The Rusty Blades Oldtimers Hockey Club has made a significant donation to support young athletes from Hay River attending next month’s Arctic Winter Games in Whitehorse.
The club has paid the registration fee of every athlete from Hay River.
“Every athlete that makes the Arctic Winter Games has to pay a $350 registration fee,” said Jeff Boyce, president of the Rusty Blades Oldtimers Hockey Club. “So there were 25 kids in Hay River that made various teams, right from hockey to figure skating to archery to biathlon, curling, table tennis, any sport at all. And the Oldtimers paid their registration fee. It came to $8,750.”
A cheque in that amount was presented to the Sport North Federation on Feb. 4.
“Our executive wanted to do something for the kids and there are a lot of families that have two kids in different sports,” Boyce noted. “So it can get quite expensive.”
The Rusty Blades are just trying to help out, he added. “By no means does it cover all of their expenses, it’s only a portion of it, for sure, but just something that we can do.”
The club president said this year’s donation has resulted in nothing but positive feedback from the parents of the athletes.
One of those parents is Jeff Groenewegen, who is also a town councillor.
Groenewegen told the Feb. 17 meeting of council about the donation, calling it a “quite phenomenal” action by the Hay River Rusty Blades.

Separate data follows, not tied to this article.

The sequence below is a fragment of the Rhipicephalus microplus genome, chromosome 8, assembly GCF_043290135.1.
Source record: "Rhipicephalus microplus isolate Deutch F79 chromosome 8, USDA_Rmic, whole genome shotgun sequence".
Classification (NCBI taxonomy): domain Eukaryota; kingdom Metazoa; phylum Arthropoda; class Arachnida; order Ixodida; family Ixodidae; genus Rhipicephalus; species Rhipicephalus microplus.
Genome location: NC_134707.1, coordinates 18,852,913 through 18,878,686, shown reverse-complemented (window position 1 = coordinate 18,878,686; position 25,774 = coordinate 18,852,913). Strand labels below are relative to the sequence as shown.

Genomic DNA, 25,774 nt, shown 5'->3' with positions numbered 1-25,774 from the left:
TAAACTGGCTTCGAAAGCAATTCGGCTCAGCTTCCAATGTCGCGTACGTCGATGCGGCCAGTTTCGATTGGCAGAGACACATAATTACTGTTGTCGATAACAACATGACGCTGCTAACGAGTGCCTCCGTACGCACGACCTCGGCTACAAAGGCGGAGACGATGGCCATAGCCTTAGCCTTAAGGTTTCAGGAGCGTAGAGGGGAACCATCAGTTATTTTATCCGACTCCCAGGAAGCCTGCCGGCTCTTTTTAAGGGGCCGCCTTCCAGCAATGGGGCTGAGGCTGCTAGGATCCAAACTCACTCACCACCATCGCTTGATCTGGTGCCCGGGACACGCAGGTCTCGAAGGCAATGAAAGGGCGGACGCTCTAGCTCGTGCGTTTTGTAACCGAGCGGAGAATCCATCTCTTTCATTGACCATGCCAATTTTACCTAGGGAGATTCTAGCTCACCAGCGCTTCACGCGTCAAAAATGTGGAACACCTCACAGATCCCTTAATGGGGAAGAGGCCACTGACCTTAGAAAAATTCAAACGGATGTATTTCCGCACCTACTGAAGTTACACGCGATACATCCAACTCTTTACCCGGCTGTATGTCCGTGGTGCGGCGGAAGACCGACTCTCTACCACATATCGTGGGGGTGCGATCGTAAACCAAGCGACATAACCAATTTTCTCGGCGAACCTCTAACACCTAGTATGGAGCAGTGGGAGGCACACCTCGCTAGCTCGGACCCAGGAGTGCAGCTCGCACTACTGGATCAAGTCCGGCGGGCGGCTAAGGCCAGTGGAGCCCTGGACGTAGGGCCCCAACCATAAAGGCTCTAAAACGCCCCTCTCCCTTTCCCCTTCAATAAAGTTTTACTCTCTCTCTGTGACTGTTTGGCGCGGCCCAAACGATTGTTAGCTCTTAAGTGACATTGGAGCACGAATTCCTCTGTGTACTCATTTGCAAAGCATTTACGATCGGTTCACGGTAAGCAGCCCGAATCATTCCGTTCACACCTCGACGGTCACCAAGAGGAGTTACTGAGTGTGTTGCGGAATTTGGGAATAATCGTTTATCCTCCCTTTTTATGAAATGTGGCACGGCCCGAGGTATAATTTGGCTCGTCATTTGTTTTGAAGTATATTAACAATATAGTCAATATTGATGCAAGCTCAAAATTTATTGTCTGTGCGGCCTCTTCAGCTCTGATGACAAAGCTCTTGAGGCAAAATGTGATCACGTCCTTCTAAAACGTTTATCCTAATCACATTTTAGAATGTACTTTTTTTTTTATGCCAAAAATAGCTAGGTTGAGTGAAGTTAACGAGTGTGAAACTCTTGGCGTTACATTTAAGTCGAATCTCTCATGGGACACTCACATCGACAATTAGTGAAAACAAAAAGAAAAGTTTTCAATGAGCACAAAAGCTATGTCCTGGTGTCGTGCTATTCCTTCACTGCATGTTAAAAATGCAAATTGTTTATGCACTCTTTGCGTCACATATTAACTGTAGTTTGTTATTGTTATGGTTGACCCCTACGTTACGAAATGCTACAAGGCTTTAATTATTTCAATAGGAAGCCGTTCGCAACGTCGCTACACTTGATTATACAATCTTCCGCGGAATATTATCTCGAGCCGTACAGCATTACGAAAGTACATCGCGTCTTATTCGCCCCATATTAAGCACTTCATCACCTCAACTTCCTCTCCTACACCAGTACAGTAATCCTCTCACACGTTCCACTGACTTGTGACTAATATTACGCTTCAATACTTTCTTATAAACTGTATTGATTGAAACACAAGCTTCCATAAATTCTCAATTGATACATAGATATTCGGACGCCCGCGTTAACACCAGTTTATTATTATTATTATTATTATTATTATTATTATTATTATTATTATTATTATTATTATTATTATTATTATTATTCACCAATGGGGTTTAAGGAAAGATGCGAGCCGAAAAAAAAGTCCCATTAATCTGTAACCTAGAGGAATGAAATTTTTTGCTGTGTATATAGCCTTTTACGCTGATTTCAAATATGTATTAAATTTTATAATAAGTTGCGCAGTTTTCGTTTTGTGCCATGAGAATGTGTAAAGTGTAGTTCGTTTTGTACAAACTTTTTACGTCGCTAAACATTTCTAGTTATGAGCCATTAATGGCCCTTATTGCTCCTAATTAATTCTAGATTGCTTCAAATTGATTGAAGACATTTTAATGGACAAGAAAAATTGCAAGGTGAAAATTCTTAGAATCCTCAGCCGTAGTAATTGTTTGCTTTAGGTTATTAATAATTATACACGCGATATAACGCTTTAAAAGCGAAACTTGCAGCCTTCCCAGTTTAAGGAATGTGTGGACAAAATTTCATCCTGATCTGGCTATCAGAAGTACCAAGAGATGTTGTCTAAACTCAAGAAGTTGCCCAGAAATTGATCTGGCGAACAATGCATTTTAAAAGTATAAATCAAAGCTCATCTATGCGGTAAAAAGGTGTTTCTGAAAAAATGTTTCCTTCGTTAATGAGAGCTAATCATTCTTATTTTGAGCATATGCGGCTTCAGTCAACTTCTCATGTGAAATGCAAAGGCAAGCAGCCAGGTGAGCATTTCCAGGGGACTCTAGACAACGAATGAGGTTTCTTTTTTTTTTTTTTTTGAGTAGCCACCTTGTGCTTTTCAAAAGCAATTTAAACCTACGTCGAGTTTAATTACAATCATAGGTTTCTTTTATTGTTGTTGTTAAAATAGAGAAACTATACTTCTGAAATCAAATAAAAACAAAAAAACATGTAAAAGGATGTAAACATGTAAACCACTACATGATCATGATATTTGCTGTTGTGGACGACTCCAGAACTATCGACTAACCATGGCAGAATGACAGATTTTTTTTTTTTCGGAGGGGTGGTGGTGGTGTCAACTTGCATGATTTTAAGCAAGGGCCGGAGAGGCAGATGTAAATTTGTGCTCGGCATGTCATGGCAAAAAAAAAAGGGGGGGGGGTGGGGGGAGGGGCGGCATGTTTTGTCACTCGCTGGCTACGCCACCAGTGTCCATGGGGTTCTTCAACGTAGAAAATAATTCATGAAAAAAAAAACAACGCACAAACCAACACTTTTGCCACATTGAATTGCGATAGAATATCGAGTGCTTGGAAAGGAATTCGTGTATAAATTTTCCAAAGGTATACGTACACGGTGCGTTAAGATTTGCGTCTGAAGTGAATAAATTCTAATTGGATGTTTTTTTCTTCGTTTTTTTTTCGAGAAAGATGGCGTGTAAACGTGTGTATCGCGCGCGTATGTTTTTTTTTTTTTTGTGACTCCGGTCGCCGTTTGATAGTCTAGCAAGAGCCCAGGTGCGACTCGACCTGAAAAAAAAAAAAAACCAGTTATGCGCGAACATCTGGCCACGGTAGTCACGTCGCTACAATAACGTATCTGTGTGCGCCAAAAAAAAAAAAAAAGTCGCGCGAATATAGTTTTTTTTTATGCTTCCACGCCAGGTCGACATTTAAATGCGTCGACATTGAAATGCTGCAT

“It was really just super generous, and an awesome gift to those kids and their families,” he said, adding that the Rusty Blades Oldtimers Hockey Club is an example of the outstanding groups in Hay River.
Boyce noted the money comes from the radio bingos presented by the club on Wednesday nights.
This is the first time that the club has covered the Hay River athletes registration fees for the Arctic Winter Games.
In 2018, the Rusty Blades donated about $5,000 in all to the sports in which a half-dozen Hay River young people competed at the AWG.
This year, the club had an amount in mind to donate, and it was about what would cover all the registration fees.
“We had a ballpark figure in mind,” said Boyce. “We didn’t know how exactly we were going to do it, but once the 25 kids got there, that approached our ballpark number of what we wanted to donate. So this was just really easy.”